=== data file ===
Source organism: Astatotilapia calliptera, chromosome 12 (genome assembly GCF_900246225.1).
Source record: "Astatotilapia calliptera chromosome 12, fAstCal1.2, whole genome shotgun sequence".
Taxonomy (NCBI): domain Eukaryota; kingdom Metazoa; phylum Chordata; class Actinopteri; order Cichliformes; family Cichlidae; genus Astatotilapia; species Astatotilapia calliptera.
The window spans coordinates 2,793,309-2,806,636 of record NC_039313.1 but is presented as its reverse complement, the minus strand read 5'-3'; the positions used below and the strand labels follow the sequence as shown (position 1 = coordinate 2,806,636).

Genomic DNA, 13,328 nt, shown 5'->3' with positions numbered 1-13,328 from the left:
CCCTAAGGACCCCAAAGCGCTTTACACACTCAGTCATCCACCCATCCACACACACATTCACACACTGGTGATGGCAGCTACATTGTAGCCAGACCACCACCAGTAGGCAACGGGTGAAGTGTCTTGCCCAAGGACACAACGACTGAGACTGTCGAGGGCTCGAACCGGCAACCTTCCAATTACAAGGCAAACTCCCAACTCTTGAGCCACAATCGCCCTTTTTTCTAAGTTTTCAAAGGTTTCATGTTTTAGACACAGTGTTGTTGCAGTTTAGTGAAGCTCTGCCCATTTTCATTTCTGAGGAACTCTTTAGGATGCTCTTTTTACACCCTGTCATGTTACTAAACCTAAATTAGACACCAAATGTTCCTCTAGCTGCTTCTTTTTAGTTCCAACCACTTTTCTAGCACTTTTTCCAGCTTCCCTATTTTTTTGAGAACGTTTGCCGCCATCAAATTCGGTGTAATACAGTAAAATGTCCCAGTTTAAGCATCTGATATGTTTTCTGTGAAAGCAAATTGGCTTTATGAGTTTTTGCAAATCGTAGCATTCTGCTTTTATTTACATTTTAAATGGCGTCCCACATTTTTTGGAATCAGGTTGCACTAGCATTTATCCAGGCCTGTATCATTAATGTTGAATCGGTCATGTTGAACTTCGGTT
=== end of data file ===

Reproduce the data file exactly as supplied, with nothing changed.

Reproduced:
Source organism: Astatotilapia calliptera, chromosome 12 (genome assembly GCF_900246225.1).
Source record: "Astatotilapia calliptera chromosome 12, fAstCal1.2, whole genome shotgun sequence".
Taxonomy (NCBI): domain Eukaryota; kingdom Metazoa; phylum Chordata; class Actinopteri; order Cichliformes; family Cichlidae; genus Astatotilapia; species Astatotilapia calliptera.
The window spans coordinates 2,793,309-2,806,636 of record NC_039313.1 but is presented as its reverse complement, the minus strand read 5'-3'; the positions used below and the strand labels follow the sequence as shown (position 1 = coordinate 2,806,636).

Genomic DNA, 13,328 nt, shown 5'->3' with positions numbered 1-13,328 from the left:
CCCTAAGGACCCCAAAGCGCTTTACACACTCAGTCATCCACCCATCCACACACACATTCACACACTGGTGATGGCAGCTACATTGTAGCCAGACCACCACCAGTAGGCAACGGGTGAAGTGTCTTGCCCAAGGACACAACGACTGAGACTGTCGAGGGCTCGAACCGGCAACCTTCCAATTACAAGGCAAACTCCCAACTCTTGAGCCACAATCGCCCTTTTTTCTAAGTTTTCAAAGGTTTCATGTTTTAGACACAGTGTTGTTGCAGTTTAGTGAAGCTCTGCCCATTTTCATTTCTGAGGAACTCTTTAGGATGCTCTTTTTACACCCTGTCATGTTACTAAACCTAAATTAGACACCAAATGTTCCTCTAGCTGCTTCTTTTTAGTTCCAACCACTTTTCTAGCACTTTTTCCAGCTTCCCTATTTTTTTGAGAACGTTTGCCGCCATCAAATTCGGTGTAATACAGTAAAATGTCCCAGTTTAAGCATCTGATATGTTTTCTGTGAAAGCAAATTGGCTTTATGAGTTTTTGCAAATCGTAGCATTCTGCTTTTATTTACATTTTAAATGGCGTCCCACATTTTTTGGAATCAGGTTGCACTAGCATTTATCCAGGCCTGTATCATTAATGTTGAATCGGTCATGTTGAACTTCGGTT